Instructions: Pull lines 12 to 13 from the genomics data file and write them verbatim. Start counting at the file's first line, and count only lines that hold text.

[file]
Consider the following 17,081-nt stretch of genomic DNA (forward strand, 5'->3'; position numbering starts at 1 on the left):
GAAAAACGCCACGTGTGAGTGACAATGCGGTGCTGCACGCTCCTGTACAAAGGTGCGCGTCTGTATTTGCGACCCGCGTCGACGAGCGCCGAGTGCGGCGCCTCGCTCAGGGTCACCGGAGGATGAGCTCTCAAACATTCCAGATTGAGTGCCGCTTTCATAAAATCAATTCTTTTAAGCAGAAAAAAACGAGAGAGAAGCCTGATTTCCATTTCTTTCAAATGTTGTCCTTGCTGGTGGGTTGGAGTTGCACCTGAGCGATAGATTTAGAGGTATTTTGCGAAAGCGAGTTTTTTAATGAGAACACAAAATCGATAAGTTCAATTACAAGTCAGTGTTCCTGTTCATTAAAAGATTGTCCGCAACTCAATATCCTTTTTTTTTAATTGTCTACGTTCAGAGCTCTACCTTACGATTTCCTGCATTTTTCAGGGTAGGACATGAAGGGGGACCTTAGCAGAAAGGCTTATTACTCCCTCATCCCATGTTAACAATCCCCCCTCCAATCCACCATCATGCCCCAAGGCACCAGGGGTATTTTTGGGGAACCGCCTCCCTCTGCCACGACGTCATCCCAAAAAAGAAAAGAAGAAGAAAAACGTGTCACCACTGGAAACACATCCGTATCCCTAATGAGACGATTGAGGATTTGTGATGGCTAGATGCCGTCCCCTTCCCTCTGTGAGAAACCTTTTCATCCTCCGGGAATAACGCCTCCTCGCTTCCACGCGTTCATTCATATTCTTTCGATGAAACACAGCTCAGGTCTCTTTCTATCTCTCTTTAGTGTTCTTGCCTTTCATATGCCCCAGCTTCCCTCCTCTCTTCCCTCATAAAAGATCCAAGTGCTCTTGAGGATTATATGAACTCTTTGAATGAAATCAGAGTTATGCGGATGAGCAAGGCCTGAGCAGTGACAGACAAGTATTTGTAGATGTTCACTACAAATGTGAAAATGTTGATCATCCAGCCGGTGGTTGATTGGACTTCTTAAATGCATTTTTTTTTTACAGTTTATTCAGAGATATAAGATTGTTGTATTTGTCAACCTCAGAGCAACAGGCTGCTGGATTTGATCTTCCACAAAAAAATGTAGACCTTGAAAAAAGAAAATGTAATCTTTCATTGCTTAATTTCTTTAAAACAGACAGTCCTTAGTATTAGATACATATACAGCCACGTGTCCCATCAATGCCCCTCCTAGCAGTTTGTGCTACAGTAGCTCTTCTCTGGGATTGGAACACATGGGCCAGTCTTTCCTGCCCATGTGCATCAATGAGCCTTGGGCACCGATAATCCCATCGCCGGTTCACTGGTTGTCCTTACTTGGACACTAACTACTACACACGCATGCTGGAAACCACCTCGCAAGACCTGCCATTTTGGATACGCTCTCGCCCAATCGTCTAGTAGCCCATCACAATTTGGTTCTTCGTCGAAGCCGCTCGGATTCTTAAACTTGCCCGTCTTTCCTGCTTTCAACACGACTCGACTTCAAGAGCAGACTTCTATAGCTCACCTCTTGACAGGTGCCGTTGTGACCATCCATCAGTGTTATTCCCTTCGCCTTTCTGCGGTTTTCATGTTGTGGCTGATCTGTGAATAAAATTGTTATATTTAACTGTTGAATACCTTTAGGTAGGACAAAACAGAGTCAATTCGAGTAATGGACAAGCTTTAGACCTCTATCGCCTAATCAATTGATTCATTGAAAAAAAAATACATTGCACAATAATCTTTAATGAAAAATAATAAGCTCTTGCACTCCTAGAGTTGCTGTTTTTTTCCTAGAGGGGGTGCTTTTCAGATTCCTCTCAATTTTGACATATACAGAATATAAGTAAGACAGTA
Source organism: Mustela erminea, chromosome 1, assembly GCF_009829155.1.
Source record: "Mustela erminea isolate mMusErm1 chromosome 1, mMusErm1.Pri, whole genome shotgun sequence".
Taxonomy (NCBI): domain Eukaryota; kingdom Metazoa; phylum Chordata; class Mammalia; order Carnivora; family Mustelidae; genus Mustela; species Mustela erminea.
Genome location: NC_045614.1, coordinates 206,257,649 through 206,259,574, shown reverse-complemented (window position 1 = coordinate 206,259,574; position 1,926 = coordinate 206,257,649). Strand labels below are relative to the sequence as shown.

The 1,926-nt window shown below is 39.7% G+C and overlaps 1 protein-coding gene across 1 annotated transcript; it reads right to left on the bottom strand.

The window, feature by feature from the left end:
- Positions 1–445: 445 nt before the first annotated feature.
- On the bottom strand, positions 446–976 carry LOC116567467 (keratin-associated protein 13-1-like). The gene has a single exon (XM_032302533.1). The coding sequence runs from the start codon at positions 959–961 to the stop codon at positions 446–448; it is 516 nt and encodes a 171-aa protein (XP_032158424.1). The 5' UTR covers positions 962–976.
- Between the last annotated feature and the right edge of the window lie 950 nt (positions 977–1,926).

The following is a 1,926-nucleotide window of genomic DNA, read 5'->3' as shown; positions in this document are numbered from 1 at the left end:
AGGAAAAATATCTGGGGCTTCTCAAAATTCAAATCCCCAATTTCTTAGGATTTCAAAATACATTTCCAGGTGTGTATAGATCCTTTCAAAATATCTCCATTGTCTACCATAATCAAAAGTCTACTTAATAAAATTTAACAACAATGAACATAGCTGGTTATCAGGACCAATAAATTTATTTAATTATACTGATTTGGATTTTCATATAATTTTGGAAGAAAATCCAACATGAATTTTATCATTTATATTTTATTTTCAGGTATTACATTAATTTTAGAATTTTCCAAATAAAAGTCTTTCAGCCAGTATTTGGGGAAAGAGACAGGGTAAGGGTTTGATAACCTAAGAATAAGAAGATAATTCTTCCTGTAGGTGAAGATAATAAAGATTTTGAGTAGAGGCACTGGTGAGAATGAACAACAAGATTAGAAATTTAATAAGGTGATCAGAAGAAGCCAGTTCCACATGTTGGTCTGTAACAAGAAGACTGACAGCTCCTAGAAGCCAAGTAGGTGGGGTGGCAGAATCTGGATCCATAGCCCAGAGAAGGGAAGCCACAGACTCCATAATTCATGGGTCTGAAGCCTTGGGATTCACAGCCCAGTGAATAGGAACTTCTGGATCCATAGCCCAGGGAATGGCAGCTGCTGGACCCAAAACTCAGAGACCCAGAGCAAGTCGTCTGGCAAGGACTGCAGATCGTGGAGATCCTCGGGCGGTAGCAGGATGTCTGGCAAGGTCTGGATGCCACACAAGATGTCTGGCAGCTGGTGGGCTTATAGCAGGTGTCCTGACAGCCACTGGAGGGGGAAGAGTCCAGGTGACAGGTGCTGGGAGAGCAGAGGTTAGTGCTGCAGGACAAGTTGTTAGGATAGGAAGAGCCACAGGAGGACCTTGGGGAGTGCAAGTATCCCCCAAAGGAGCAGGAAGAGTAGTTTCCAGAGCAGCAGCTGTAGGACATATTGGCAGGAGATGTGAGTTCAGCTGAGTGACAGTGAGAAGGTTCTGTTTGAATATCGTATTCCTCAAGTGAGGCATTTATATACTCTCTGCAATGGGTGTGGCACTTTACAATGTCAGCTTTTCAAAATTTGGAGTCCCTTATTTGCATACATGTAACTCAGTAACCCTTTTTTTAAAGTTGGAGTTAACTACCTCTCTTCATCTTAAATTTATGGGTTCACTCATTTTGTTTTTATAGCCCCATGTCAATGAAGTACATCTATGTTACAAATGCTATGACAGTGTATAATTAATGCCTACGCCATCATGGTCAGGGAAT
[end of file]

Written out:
The following is a 1,926-nucleotide window of genomic DNA, read 5'->3' as shown; positions in this document are numbered from 1 at the left end:
AGGAAAAATATCTGGGGCTTCTCAAAATTCAAATCCCCAATTTCTTAGGATTTCAAAATACATTTCCAGGTGTGTATAGATCCTTTCAAAATATCTCCATTGTCTACCATAATCAAAAGTCTACTTAATAAAATTTAACAACAATGAACATAGCTGGTTATCAGGACCAATAAATTTATTTAATTATACTGATTTGGATTTTCATATAATTTTGGAAGAAAATCCAACATGAATTTTATCATTTATATTTTATTTTCAGGTATTACATTAATTTTAGAATTTTCCAAATAAAAGTCTTTCAGCCAGTATTTGGGGAAAGAGACAGGGTAAGGGTTTGATAACCTAAGAATAAGAAGATAATTCTTCCTGTAGGTGAAGATAATAAAGATTTTGAGTAGAGGCACTGGTGAGAATGAACAACAAGATTAGAAATTTAATAAGGTGATCAGAAGAAGCCAGTTCCACATGTTGGTCTGTAACAAGAAGACTGACAGCTCCTAGAAGCCAAGTAGGTGGGGTGGCAGAATCTGGATCCATAGCCCAGAGAAGGGAAGCCACAGACTCCATAATTCATGGGTCTGAAGCCTTGGGATTCACAGCCCAGTGAATAGGAACTTCTGGATCCATAGCCCAGGGAATGGCAGCTGCTGGACCCAAAACTCAGAGACCCAGAGCAAGTCGTCTGGCAAGGACTGCAGATCGTGGAGATCCTCGGGCGGTAGCAGGATGTCTGGCAAGGTCTGGATGCCACACAAGATGTCTGGCAGCTGGTGGGCTTATAGCAGGTGTCCTGACAGCCACTGGAGGGGGAAGAGTCCAGGTGACAGGTGCTGGGAGAGCAGAGGTTAGTGCTGCAGGACAAGTTGTTAGGATAGGAAGAGCCACAGGAGGACCTTGGGGAGTGCAAGTATCCCCCAAAGGAGCAGGAAGAGTAGTTTCCAGAGCAGCAGCTGTAGGACATATTGGCAGGAGATGTGAGTTCAGCTGAGTGACAGTGAGAAGGTTCTGTTTGAATATCGTATTCCTCAAGTGAGGCATTTATATACTCTCTGCAATGGGTGTGGCACTTTACAATGTCAGCTTTTCAAAATTTGGAGTCCCTTATTTGCATACATGTAACTCAGTAACCCTTTTTTTAAAGTTGGAGTTAACTACCTCTCTTCATCTTAAATTTATGGGTTCACTCATTTTGTTTTTATAGCCCCATGTCAATGAAGTACATCTATGTTACAAATGCTATGACAGTGTATAATTAATGCCTACGCCATCATGGTCAGGGAAT